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The Politics of Patriotism

A Commentary By Susan Estrich

Should John McCain have to "defend" his military record? Of course not. But the fact that he served in the military, with distinction, does not mean he's qualified to be president.

Should Barack Obama have to explain why he didn't serve in the military or somehow apologize for it? Of course not. Most people of his generation did not serve in the military. George W. Bush, Dick Cheney and Condi Rice did not see any active duty, although all of them are older. So what?

Democrats learned four years ago that choosing a candidate with a record of service in combat is no guarantee of anything. John Kerry's military record became one more piece of ammunition for the supposedly independent mud fight that defined the election. The defenders of the mud fight said it was Kerry's own fault because he interjected his military record front and center into the campaign. (Remember that line at the convention about Lt. Kerry "reporting for duty"?) By that logic, Democrats have a right to question McCain, who makes Kerry look like a piker when it comes to playing the military card, but Republicans have no right to question Obama, who has hewn to the George W. Bush approach of talking about other things.

Dream on.

This week's round of punching and counterpunching began with comments by retired Gen. Wesley Clark, an Obama supporter, that made the very same point I just did: Serving in the military, as honorable as it is, doesn't mean that you're more qualified to be president. "I don't think riding in a fighter plane and getting shot down is a qualification to be president," Clark said.

I think the Swift Boat Veterans for Truth said something very much like that about John Kerry captaining a Swift boat. Actually, what they said was much worse. They questioned John Kerry's record and turned it into an issue of character. No one has done that to McCain, at least no one with any association to Obama. Can you imagine what McCain would say if someone did?

As it was, Sen. McCain and his allies tried to turn Clark's comments into a concerted Obama attack, which then allows them an excuse to attack Obama. Sen. McCain, responding at a news conference, said that remarks such as Clark's are "unnecessary," pointing out that such an attack "doesn't reduce the price of a gallon of gas by one penny." Fair enough. Neither does attacking Obama's lack of military experience. But then he added, "I know that (Gen. Clark's comment) is not an isolated incident, but I have no way of knowing what involvement Sen. Obama has in that issue." Robert McFarlane, who was the national security adviser to President Reagan, went one step further, suggesting that Clark's comments "may be part of a larger gambit." He told the press: "If the opposing candidate doesn't really have the experience or knowledge or depth in international affairs, then one approach can be, I suppose, to try to deny that Sen. McCain does."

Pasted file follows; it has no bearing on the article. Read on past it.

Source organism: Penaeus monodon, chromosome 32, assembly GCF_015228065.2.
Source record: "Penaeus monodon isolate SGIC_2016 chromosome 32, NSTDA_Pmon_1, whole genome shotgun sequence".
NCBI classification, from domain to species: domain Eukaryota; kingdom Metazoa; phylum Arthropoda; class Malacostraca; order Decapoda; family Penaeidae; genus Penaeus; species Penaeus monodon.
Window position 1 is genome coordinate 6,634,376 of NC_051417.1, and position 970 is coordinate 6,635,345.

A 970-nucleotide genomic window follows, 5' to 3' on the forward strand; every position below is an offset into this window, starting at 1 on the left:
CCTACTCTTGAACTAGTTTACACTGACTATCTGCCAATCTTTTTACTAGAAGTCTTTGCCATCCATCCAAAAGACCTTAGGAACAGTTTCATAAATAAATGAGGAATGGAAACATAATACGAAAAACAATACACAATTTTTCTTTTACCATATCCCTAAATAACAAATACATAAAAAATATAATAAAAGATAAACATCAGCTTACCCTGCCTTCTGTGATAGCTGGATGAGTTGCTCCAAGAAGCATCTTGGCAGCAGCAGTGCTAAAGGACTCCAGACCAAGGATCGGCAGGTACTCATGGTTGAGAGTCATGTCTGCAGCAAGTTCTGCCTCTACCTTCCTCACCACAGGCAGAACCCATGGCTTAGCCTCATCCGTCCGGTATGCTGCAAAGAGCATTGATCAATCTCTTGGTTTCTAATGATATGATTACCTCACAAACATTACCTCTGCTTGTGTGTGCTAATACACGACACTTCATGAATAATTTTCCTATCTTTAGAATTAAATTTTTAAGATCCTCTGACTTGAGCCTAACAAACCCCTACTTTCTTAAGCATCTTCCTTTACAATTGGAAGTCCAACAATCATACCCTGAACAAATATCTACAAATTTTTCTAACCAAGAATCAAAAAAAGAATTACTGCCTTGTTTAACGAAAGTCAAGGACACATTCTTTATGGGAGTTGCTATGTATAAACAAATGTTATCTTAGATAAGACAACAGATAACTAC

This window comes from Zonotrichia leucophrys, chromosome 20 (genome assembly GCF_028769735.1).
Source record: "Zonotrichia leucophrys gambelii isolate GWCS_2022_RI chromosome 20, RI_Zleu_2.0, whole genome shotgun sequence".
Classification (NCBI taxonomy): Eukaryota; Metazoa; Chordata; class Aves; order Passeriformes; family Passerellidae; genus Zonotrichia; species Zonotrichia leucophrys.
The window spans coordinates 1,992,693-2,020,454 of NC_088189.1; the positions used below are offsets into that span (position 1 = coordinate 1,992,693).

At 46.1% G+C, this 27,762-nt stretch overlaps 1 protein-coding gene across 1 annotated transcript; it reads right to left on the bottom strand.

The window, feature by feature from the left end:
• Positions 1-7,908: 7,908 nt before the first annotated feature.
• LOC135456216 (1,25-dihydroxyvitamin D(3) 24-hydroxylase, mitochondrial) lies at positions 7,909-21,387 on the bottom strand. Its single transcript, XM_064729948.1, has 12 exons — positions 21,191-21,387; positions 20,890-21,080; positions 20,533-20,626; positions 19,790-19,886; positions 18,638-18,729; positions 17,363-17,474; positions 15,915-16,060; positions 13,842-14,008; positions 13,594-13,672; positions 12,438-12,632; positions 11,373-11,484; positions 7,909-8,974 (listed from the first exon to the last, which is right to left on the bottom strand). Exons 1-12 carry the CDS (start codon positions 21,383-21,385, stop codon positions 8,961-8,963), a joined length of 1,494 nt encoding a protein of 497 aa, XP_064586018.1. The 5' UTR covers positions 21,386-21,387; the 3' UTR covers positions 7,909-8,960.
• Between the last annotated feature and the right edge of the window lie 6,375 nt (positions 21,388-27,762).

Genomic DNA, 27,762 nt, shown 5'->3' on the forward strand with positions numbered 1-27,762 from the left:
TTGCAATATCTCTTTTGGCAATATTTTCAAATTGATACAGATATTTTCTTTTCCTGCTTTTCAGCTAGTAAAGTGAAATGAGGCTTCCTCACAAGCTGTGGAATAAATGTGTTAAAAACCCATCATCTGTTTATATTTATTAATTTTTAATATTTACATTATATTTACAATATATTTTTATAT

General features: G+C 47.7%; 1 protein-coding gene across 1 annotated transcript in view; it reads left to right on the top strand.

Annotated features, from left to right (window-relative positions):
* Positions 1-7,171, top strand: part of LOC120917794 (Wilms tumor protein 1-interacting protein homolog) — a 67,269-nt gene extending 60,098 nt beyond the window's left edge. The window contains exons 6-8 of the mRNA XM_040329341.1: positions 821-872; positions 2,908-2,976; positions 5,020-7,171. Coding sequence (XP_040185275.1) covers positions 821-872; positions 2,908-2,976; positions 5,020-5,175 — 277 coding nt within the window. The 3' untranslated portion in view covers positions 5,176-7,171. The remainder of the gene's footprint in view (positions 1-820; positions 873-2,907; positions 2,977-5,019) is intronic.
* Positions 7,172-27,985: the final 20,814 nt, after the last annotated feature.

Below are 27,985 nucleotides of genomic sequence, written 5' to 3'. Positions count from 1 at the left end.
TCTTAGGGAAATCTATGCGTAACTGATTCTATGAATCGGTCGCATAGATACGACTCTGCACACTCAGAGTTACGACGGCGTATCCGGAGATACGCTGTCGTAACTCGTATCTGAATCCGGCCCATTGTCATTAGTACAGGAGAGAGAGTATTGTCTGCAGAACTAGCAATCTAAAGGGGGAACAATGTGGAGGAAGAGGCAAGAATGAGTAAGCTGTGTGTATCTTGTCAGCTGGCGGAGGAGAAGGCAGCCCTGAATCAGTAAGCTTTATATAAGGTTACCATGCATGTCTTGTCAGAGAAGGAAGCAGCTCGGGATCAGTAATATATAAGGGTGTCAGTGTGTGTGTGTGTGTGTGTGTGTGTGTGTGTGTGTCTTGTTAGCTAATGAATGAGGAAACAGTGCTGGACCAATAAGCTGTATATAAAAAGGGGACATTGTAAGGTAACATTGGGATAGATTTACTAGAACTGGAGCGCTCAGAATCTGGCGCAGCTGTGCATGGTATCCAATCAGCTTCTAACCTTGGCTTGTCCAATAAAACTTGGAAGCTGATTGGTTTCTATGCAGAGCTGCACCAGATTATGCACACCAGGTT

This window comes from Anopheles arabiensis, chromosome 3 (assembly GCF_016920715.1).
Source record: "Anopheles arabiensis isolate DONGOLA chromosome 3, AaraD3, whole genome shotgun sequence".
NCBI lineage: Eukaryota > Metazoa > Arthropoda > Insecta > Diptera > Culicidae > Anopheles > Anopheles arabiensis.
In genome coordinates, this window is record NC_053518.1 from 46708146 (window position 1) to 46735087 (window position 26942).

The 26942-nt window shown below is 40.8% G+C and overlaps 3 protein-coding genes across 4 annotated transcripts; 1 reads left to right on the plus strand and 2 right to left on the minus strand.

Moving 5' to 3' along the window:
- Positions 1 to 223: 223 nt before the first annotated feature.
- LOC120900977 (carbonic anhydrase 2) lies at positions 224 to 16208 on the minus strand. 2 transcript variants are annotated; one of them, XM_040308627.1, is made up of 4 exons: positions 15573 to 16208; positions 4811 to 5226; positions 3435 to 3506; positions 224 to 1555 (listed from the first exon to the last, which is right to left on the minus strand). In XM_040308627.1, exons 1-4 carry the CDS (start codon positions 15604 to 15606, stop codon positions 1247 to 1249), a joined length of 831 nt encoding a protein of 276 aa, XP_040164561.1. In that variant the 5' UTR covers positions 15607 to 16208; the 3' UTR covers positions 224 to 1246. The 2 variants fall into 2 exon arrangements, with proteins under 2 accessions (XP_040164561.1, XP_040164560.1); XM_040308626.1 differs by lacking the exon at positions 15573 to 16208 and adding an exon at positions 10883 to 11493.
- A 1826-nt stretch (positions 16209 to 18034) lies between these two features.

Take that, Sen. Obama!

In fact, in a speech Monday in Independence, Mo., Sen. Obama went out of his way to praise his opponent for his patriotism and his record of service to this country. But he also made clear that he would not tolerate questions of his own patriotism. "I will never question the patriotism of others in this campaign," he said. "And I will not stand idly by when I hear others question mine." He even wore a flag pin.

In politics, we always spend more time on the question of who started the fight and whether it's actually an intentional fight than whether there is anything worth fighting about. So it is with the candidates' patriotism. In other contexts, one might point out fairly that experience as a prisoner of war leaves scars that last for a lifetime. But if any Democrat within a mile of Barack Obama even suggests as much, that person will be thrown overboard faster than you can say Samantha Power (who was thrown overboard, you may remember, for telling a foreign newspaper that she thought Hillary Clinton was "a monster"). If Gen. Wesley Clark can't make what should be the obvious point -- that military service doesn't qualify a person for the presidency -- imagine the backlash if anyone actually raised questions about the impact of McCain's stint as a POW?

To find out more about Susan Estrich and read features by other Creators Syndicate writers and cartoonists, visit the Creators Syndicate website at www.creators.com.


See Other Political Commentaries

See Other Commentaries by Susan Estrich

Views expressed in this column are those of the author, not those of Rasmussen Reports.

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